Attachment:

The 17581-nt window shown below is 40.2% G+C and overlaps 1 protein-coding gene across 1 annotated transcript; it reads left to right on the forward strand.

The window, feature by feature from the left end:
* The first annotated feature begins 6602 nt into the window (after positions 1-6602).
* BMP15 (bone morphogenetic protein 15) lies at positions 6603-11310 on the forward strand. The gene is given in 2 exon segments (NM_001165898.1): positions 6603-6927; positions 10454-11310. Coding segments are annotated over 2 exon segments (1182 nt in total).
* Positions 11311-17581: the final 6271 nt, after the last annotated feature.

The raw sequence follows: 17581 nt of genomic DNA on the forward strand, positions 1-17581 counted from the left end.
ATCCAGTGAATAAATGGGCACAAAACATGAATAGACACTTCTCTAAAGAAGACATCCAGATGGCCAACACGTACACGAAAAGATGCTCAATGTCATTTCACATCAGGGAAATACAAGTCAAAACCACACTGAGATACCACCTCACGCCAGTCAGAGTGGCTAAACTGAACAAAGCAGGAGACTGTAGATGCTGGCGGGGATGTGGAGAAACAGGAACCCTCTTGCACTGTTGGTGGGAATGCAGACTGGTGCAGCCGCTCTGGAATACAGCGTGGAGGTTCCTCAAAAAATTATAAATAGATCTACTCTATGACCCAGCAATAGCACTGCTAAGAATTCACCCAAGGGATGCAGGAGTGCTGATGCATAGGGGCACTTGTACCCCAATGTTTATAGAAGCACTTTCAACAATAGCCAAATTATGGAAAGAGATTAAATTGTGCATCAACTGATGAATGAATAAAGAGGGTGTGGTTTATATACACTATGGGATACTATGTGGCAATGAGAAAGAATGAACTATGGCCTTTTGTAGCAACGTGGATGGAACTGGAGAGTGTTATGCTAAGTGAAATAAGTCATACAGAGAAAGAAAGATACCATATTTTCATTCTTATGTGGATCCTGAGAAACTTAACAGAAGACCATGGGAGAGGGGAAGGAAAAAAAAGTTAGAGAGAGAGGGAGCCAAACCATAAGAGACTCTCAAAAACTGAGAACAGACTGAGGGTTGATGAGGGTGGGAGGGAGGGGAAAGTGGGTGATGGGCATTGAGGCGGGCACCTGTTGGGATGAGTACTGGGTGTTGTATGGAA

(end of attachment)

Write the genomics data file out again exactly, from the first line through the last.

The 17581-nt window shown below is 40.2% G+C and overlaps 1 protein-coding gene across 1 annotated transcript; it reads left to right on the forward strand.

The window, feature by feature from the left end:
* The first annotated feature begins 6602 nt into the window (after positions 1-6602).
* BMP15 (bone morphogenetic protein 15) lies at positions 6603-11310 on the forward strand. The gene is given in 2 exon segments (NM_001165898.1): positions 6603-6927; positions 10454-11310. Coding segments are annotated over 2 exon segments (1182 nt in total).
* Positions 11311-17581: the final 6271 nt, after the last annotated feature.

The raw sequence follows: 17581 nt of genomic DNA on the forward strand, positions 1-17581 counted from the left end.
ATCCAGTGAATAAATGGGCACAAAACATGAATAGACACTTCTCTAAAGAAGACATCCAGATGGCCAACACGTACACGAAAAGATGCTCAATGTCATTTCACATCAGGGAAATACAAGTCAAAACCACACTGAGATACCACCTCACGCCAGTCAGAGTGGCTAAACTGAACAAAGCAGGAGACTGTAGATGCTGGCGGGGATGTGGAGAAACAGGAACCCTCTTGCACTGTTGGTGGGAATGCAGACTGGTGCAGCCGCTCTGGAATACAGCGTGGAGGTTCCTCAAAAAATTATAAATAGATCTACTCTATGACCCAGCAATAGCACTGCTAAGAATTCACCCAAGGGATGCAGGAGTGCTGATGCATAGGGGCACTTGTACCCCAATGTTTATAGAAGCACTTTCAACAATAGCCAAATTATGGAAAGAGATTAAATTGTGCATCAACTGATGAATGAATAAAGAGGGTGTGGTTTATATACACTATGGGATACTATGTGGCAATGAGAAAGAATGAACTATGGCCTTTTGTAGCAACGTGGATGGAACTGGAGAGTGTTATGCTAAGTGAAATAAGTCATACAGAGAAAGAAAGATACCATATTTTCATTCTTATGTGGATCCTGAGAAACTTAACAGAAGACCATGGGAGAGGGGAAGGAAAAAAAAGTTAGAGAGAGAGGGAGCCAAACCATAAGAGACTCTCAAAAACTGAGAACAGACTGAGGGTTGATGAGGGTGGGAGGGAGGGGAAAGTGGGTGATGGGCATTGAGGCGGGCACCTGTTGGGATGAGTACTGGGTGTTGTATGGAA